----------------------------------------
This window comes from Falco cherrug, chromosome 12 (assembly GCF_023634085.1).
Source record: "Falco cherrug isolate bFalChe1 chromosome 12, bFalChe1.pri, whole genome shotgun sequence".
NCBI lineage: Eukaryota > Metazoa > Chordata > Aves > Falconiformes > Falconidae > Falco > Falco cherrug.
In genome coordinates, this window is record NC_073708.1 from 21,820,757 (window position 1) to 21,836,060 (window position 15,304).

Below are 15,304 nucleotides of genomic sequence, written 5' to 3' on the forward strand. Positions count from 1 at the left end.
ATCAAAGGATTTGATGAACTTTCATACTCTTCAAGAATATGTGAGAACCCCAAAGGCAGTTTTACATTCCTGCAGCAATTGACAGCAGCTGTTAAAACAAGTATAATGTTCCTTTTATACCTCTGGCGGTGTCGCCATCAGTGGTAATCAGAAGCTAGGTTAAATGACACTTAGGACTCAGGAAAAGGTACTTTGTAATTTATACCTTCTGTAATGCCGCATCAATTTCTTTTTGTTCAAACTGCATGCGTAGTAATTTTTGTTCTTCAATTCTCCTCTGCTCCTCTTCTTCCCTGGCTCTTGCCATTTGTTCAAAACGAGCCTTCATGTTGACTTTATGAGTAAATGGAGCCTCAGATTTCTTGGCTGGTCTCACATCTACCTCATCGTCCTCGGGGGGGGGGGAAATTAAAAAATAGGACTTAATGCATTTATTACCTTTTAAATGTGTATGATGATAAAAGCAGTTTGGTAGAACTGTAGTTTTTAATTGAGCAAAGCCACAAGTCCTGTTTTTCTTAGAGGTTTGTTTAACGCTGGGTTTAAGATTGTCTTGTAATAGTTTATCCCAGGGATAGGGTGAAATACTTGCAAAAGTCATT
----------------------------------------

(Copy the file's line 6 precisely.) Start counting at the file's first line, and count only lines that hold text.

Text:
ATCAAAGGATTTGATGAACTTTCATACTCTTCAAGAATATGTGAGAACCCCAAAGGCAGTTTTACATTCCTGCAGCAATTGACAGCAGCTGTTAAAACAAGTATAATGTTCCTTTTATACCTCTGGCGGTGTCGCCATCAGTGGTAATCAGAAGCTAGGTTAAATGACACTTAGGACTCAGGAAAAGGTACTTTGTAATTTATACCTTCTGTAATGCCGCATCAATTTCTTTTTGTTCAAACTGCATGCGTAGTAATTTTTGTTCTTCAATTCTCCTCTGCTCCTCTTCTTCCCTGGCTCTTGCCATTTGTTCAAAACGAGCCTTCATGTTGACTTTATGAGTAAATGGAGCCTCAGATTTCTTGGCTGGTCTCACATCTACCTCATCGTCCTCGGGGGGGGGGGAAATTAAAAAATAGGACTTAATGCATTTATTACCTTTTAAATGTGTATGATGATAAAAGCAGTTTGGTAGAACTGTAGTTTTTAATTGAGCAAAGCCACAAGTCCTGTTTTTCTTAGAGGTTTGTTTAACGCTGGGTTTAAGATTGTCTTGTAATAGTTTATCCCAGGGATAGGGTGAAATACTTGCAAAAGTCATT